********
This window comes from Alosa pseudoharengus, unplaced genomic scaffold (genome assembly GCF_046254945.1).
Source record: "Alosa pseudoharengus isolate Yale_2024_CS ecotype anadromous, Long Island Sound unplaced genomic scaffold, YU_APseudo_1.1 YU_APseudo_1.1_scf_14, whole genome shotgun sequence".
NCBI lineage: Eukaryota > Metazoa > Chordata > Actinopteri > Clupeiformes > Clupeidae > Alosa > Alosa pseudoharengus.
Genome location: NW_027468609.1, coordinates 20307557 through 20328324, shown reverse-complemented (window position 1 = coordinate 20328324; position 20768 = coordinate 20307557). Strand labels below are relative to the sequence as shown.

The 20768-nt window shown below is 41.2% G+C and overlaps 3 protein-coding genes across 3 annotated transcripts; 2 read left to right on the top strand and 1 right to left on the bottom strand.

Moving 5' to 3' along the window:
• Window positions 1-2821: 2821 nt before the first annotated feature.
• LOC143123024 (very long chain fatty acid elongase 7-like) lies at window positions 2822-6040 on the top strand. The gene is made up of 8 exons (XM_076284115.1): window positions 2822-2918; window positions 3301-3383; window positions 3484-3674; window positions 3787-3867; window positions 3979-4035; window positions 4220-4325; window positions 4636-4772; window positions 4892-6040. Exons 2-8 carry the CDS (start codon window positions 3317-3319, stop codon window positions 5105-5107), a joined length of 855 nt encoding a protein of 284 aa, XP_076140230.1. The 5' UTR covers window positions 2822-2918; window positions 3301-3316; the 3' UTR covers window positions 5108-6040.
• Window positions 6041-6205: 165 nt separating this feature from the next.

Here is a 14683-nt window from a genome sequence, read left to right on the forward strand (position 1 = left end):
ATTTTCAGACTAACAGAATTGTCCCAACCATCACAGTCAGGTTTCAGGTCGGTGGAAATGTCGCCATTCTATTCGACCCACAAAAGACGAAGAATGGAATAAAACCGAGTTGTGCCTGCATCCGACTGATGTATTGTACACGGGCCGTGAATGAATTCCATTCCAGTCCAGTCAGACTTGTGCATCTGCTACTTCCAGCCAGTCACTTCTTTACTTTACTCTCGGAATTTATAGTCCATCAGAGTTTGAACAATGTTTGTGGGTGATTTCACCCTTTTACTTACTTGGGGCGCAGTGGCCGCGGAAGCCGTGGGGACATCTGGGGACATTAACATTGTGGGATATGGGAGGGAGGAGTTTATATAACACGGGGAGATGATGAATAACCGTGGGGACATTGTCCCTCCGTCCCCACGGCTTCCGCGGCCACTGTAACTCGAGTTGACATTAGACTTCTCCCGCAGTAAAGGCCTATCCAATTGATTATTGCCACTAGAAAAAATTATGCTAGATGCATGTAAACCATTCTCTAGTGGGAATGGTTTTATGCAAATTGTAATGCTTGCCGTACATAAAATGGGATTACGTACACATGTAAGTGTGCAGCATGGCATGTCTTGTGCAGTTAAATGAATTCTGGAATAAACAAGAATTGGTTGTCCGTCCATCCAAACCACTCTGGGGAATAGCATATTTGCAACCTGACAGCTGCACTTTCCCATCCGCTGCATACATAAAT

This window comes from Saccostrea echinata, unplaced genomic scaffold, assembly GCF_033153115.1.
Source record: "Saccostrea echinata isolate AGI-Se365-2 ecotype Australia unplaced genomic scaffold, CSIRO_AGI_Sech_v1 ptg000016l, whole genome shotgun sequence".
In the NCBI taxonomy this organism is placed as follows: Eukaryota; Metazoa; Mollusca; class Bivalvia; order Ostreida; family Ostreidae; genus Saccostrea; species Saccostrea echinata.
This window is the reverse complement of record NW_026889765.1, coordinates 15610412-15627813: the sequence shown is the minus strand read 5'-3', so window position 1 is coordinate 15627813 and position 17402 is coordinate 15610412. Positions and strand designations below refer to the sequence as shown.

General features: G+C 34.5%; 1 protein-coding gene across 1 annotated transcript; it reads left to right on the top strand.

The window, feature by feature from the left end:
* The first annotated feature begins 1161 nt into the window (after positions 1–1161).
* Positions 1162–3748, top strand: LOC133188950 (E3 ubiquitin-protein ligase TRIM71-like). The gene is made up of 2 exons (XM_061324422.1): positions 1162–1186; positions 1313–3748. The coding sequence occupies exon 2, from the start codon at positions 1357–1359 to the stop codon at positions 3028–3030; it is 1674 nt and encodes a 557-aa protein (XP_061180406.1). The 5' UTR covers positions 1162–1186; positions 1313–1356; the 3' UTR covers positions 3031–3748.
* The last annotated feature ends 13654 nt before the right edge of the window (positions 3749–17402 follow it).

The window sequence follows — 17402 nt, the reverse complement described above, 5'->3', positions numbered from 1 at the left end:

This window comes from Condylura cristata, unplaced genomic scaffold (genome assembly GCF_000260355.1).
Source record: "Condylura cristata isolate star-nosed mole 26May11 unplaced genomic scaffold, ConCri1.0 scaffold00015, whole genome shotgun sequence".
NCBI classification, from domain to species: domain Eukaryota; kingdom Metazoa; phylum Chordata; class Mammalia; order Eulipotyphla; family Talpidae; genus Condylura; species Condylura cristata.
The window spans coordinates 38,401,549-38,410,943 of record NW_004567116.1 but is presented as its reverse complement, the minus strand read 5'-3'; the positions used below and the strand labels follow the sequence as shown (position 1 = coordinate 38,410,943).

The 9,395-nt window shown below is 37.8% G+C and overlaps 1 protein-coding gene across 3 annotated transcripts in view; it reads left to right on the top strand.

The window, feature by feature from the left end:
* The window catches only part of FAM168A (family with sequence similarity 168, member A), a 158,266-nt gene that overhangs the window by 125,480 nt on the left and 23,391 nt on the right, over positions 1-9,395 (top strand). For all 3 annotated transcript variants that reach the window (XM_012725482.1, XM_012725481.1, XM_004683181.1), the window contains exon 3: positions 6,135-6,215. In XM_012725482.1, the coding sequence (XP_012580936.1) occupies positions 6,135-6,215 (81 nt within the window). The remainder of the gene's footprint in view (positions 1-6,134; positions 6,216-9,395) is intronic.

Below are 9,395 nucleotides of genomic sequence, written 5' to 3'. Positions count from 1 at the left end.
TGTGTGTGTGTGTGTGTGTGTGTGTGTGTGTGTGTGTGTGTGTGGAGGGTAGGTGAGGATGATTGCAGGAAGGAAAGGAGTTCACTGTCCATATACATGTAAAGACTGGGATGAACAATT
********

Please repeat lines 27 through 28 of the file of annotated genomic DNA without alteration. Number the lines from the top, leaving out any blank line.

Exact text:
The window, feature by feature from the left end:
* The window catches only part of FAM168A (family with sequence similarity 168, member A), a 158,266-nt gene that overhangs the window by 125,480 nt on the left and 23,391 nt on the right, over positions 1-9,395 (top strand). For all 3 annotated transcript variants that reach the window (XM_012725482.1, XM_012725481.1, XM_004683181.1), the window contains exon 3: positions 6,135-6,215. In XM_012725482.1, the coding sequence (XP_012580936.1) occupies positions 6,135-6,215 (81 nt within the window). The remainder of the gene's footprint in view (positions 1-6,134; positions 6,216-9,395) is intronic.